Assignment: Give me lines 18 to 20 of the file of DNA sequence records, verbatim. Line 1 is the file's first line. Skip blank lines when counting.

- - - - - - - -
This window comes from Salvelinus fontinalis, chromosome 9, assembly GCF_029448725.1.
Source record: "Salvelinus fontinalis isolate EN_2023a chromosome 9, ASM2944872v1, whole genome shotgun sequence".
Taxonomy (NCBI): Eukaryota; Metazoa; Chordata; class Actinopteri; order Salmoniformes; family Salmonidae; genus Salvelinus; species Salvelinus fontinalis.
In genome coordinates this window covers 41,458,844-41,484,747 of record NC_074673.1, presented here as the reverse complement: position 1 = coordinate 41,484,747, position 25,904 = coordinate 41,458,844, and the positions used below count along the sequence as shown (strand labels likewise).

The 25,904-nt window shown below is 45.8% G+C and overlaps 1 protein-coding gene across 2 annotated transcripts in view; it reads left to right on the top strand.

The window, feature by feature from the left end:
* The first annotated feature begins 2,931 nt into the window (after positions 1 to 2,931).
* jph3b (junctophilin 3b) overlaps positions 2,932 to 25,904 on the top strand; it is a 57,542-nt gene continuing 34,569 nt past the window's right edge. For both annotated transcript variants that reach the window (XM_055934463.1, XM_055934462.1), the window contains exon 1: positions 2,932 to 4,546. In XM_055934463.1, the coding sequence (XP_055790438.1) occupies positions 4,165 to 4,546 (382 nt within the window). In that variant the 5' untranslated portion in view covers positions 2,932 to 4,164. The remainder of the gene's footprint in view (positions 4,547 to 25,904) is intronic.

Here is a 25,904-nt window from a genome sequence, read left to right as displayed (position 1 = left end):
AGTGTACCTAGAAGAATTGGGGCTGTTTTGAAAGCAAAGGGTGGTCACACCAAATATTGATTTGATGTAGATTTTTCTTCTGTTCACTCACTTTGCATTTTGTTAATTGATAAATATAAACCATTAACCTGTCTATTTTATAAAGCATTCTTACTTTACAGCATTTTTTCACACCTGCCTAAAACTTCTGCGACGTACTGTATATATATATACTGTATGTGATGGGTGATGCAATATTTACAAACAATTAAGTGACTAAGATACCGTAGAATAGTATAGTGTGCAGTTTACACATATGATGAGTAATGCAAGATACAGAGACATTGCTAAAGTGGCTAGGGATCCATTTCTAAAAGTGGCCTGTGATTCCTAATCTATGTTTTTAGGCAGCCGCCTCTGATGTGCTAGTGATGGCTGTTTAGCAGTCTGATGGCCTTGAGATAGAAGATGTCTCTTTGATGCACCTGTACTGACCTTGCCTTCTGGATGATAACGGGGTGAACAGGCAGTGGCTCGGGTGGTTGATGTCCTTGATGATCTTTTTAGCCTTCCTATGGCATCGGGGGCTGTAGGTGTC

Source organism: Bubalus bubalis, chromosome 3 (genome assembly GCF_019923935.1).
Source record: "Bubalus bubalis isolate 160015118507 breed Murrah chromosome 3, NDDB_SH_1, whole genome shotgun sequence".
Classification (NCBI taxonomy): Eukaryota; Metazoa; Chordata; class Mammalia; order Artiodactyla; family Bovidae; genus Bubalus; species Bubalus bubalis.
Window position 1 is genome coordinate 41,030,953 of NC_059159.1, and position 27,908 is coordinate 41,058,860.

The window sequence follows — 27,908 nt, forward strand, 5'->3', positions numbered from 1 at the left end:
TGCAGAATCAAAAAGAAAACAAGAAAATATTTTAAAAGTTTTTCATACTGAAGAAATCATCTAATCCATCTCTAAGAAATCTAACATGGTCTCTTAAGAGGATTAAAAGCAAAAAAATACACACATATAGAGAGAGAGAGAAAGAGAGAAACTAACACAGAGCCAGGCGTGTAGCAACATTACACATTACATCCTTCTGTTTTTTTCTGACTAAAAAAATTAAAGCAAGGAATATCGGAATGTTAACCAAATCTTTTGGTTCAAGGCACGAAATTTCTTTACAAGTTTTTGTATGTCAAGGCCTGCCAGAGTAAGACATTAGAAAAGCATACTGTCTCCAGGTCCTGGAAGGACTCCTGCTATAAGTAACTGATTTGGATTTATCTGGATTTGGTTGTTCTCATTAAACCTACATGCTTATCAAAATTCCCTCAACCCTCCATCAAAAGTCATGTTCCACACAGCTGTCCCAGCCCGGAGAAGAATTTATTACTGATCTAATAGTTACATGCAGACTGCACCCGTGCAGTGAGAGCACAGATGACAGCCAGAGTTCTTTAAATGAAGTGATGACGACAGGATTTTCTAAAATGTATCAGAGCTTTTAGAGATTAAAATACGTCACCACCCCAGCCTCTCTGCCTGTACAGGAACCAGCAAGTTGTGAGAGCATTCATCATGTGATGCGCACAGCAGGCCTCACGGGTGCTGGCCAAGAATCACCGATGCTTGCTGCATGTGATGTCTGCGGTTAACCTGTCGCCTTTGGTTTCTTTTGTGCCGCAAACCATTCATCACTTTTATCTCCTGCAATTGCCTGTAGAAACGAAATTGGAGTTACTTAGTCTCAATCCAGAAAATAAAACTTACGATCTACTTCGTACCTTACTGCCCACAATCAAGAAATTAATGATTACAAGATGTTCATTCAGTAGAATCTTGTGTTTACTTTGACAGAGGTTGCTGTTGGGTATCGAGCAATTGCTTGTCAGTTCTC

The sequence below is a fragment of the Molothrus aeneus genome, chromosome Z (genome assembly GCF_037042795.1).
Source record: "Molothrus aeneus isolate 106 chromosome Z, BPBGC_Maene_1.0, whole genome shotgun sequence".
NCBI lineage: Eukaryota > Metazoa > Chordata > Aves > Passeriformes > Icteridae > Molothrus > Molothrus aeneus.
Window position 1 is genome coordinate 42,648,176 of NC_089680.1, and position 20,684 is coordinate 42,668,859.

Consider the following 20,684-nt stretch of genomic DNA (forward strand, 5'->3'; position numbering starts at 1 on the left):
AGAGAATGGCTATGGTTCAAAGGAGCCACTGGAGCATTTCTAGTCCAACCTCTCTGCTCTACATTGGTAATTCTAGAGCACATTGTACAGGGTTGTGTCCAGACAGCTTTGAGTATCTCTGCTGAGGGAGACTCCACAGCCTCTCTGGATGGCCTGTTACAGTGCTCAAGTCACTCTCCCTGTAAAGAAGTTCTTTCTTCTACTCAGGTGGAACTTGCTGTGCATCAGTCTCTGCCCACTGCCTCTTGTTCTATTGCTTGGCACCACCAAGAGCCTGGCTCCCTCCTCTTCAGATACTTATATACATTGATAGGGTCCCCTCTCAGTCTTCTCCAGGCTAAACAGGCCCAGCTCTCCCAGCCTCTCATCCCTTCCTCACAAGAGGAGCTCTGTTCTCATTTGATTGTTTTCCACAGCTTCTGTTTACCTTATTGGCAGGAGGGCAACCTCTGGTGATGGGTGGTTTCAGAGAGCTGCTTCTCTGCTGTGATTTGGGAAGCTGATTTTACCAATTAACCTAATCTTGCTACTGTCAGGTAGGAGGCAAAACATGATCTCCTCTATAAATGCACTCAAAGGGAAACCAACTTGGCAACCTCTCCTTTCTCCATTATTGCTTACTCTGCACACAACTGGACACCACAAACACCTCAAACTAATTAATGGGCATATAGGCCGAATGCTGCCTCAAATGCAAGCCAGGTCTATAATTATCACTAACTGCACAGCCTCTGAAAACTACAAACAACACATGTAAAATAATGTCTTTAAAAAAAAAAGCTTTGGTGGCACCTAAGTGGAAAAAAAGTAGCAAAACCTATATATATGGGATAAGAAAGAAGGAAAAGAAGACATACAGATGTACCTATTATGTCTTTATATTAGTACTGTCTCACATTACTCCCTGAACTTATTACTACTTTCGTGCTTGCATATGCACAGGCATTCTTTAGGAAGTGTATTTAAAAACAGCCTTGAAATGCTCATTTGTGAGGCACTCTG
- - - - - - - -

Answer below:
Source record: "Molothrus aeneus isolate 106 chromosome Z, BPBGC_Maene_1.0, whole genome shotgun sequence".
NCBI lineage: Eukaryota > Metazoa > Chordata > Aves > Passeriformes > Icteridae > Molothrus > Molothrus aeneus.
Window position 1 is genome coordinate 42,648,176 of NC_089680.1, and position 20,684 is coordinate 42,668,859.